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Low, B. (1935). The Psychological Compensations of the Analyst. Int. J. Psycho-Anal., 16:1-8.

(1935). International Journal of Psycho-Analysis, 16:1-8

The Psychological Compensations of the Analyst

Barbara Low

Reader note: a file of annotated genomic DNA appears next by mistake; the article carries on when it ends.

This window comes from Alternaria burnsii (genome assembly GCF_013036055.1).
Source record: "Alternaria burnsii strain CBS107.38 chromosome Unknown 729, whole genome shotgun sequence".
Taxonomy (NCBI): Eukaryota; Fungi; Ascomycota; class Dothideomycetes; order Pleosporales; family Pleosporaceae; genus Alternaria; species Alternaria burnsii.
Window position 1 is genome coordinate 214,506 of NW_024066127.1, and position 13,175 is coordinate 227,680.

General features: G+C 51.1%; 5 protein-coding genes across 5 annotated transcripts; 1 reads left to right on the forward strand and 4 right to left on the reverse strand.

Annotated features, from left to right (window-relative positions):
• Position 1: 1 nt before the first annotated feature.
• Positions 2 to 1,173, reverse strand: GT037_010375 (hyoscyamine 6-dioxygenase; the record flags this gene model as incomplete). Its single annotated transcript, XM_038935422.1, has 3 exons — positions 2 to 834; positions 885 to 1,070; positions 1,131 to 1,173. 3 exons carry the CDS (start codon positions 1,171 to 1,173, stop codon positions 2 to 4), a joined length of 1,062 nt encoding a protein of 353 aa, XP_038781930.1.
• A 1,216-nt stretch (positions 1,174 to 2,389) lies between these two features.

Much has already been written concerning the requirements of the analyst for his work, the problems which beset him in connexion with transference and counter-transference, and the special dangers he is liable to, such as the increase of omnipotence-feelings, and the lowering of super-ego standards, among others. Not as much attention has been given to the problem of psychological 'compensation' for the inevitable deprivations experienced by the analyst. It is true that all are agreed by now on the necessity of an analysis, as complete as possible, for the would-be analyst, but does the recognition take us far enough? The analyst is presumed to be one who can recognize and handle satisfactorily the bias of his own unconscious, and is able to remain master of his own psyche throughout the analysis. In actual fact we know that this is very much a fancy picture, save in the case of the exceptional natures. We know that the analytic situation can be used by the analyst, as it is by the patient, for the gratification of unconscious wishes, especially of those belonging to the pre-genital, and infantile-genital phases (since the latter frequently have been but partially dealt with in the analyst's own analysis); or, it may be converted into what Dr. Edward Glover calls 'a viewing process', thus gratifying the infantile wish to look at forbidden sexual objects; or the analyst may succumb to the temptation of becoming the consoler and saviour—to mention only a few of the usages to which the process may be turned.

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